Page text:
Unfortunately, a few of the stories are marred by purple prose. Albert Power’s “The Final Flight of Fidelia” is a moving story of a revenant seeking justice for a grave wrongdoing, but the emotional impact is somewhat blunted by the artificially old-fashioned writing style. And while I don’t object to a dense narrative, the writing in Jonathan Wood’s “From Whence We Came” crosses the line from dense to impenetrable.

One last note I want to make here is about the production values for this book. Egaeus Press says they strive to produce “volumes of a quality of ornateness rarely seen in modern books,” and they are not kidding. The book, as a physical object, is beautiful. It’s a sturdily-bound hardcover, with reproductions of a gorgeous painting on the front- and endpapers. Each section of the book, as well as the beginning and end of each story, are marked by line drawings. This is a quality you rarely see from large publishers, let alone a small press.

“The Dark Descent” by David G. Hartwell (editor)

Originally published in 1987, David G. Hartwell’s The Dark Descent collects a number of the best short horror stories written to that date. At over a thousand pages, it’s a substantial collection. Hartwell divides the stories into three thematic categories, but there’s another way in which one could divide the book into thirds. Some of the stories in The Dark Descent were written by giants of the field (and many are themselves classics of the genre); others are works by lesser-known horror writers; and still others were penned by writers famous in genres other than horror.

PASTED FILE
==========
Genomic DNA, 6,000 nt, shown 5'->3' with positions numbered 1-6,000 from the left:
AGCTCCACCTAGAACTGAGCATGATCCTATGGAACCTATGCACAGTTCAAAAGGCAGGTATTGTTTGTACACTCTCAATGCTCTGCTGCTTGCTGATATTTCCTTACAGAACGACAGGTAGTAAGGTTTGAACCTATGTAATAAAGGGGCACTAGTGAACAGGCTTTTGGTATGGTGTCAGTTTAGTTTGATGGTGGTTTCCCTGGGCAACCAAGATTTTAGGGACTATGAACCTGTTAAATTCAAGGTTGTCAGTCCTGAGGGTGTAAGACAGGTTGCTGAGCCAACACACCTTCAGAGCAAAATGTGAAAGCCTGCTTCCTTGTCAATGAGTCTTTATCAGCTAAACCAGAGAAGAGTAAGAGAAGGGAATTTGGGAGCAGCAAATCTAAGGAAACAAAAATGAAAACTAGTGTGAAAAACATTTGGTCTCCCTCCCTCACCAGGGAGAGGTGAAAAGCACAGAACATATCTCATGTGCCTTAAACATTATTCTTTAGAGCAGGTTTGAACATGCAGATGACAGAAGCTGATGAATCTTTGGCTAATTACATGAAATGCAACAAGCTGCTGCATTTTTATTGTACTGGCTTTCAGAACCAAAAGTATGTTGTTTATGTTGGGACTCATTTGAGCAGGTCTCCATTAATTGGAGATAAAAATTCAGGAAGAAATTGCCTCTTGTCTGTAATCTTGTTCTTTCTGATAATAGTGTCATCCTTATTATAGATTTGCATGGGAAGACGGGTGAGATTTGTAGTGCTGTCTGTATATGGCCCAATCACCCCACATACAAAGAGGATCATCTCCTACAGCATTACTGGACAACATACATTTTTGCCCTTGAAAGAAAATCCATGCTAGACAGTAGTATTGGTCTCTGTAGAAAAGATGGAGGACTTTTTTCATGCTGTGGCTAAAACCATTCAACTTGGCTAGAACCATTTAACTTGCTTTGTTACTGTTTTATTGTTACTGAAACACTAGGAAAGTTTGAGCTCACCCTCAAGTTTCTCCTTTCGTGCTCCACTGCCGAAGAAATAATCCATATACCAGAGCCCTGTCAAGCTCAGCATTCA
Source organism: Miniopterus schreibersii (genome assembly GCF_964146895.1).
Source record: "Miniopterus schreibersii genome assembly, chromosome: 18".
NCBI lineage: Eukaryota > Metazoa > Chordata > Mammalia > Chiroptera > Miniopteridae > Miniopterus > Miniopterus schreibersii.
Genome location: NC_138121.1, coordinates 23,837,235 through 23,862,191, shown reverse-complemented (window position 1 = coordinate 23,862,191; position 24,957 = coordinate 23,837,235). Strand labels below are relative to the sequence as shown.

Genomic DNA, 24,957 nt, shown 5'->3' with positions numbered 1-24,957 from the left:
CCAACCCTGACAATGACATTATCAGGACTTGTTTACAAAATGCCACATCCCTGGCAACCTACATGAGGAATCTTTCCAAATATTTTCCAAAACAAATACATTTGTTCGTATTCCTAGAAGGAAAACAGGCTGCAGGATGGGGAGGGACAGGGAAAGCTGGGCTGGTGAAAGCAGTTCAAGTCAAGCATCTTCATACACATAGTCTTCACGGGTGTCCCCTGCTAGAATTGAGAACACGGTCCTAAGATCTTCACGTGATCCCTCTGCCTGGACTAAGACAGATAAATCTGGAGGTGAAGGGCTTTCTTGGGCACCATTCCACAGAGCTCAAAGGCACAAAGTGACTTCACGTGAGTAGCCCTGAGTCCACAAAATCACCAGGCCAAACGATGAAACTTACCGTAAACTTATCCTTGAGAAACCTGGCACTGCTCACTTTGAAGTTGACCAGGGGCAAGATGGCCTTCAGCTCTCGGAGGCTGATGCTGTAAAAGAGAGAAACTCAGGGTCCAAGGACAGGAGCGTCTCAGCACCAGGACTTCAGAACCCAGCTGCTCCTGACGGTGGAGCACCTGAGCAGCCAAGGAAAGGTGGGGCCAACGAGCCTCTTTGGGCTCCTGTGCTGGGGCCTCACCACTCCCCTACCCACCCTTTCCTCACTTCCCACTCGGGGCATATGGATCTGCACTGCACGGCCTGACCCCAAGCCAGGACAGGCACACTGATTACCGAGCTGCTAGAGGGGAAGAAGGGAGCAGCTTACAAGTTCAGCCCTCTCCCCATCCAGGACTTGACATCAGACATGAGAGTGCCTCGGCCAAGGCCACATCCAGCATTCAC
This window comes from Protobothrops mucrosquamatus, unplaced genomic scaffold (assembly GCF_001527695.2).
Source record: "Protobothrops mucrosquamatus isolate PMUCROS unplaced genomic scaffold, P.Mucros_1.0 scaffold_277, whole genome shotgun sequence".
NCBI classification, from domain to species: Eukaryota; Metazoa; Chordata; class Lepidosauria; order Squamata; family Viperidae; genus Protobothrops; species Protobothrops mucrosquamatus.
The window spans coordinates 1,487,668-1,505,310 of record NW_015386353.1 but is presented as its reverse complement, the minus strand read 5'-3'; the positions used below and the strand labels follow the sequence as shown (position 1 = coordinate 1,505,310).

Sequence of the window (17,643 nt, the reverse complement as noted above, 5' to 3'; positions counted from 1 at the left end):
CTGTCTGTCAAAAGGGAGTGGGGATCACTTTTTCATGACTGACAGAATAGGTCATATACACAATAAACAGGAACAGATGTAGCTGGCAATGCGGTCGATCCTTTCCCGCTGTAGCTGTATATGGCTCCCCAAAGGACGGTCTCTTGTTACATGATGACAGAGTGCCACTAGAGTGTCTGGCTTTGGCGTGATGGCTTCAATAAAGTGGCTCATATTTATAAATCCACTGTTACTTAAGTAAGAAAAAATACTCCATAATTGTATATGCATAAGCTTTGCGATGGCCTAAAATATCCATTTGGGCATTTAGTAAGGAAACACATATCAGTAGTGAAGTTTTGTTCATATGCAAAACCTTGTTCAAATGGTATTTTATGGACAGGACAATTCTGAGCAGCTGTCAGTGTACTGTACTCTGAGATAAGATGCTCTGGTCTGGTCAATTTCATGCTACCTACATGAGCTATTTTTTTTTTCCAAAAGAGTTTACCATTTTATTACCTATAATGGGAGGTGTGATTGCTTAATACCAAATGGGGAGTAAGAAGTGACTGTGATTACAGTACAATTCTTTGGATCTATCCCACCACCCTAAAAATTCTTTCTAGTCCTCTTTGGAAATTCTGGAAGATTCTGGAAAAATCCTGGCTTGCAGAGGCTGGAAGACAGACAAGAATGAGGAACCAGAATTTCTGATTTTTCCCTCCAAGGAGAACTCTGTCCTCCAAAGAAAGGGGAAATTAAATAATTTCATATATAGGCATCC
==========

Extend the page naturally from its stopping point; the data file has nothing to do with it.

Fans of horror will probably already have read some of the stories in the first group, like Poe’s “The Fall of the House of Usher” and Lovecraft’s “The Call of Cthulhu.” In other cases, avid horror readers may be delighted to read “new” works by authors they already love. Stephen King, for example, is known primarily for his novels, but The Dark Descent includes two works of his shorter fiction, “The Monkey” and “Crouch End.” One of the most interesting stories in this set is Henry James’s “The Jolly Corner.” James’s The Turn of the Screw is a classic ghost story, despite the uncertainty over whether or not there’s actually a ghost. “The Jolly Corner” also presents a twist on tales of hauntings, with the main character conceiving of the house he grew up in as being haunted by the spirit of the man he would have become if he’d stayed there. When he tries to catch this spirit, the roles reverse, and he begins thinking of himself as the ghost.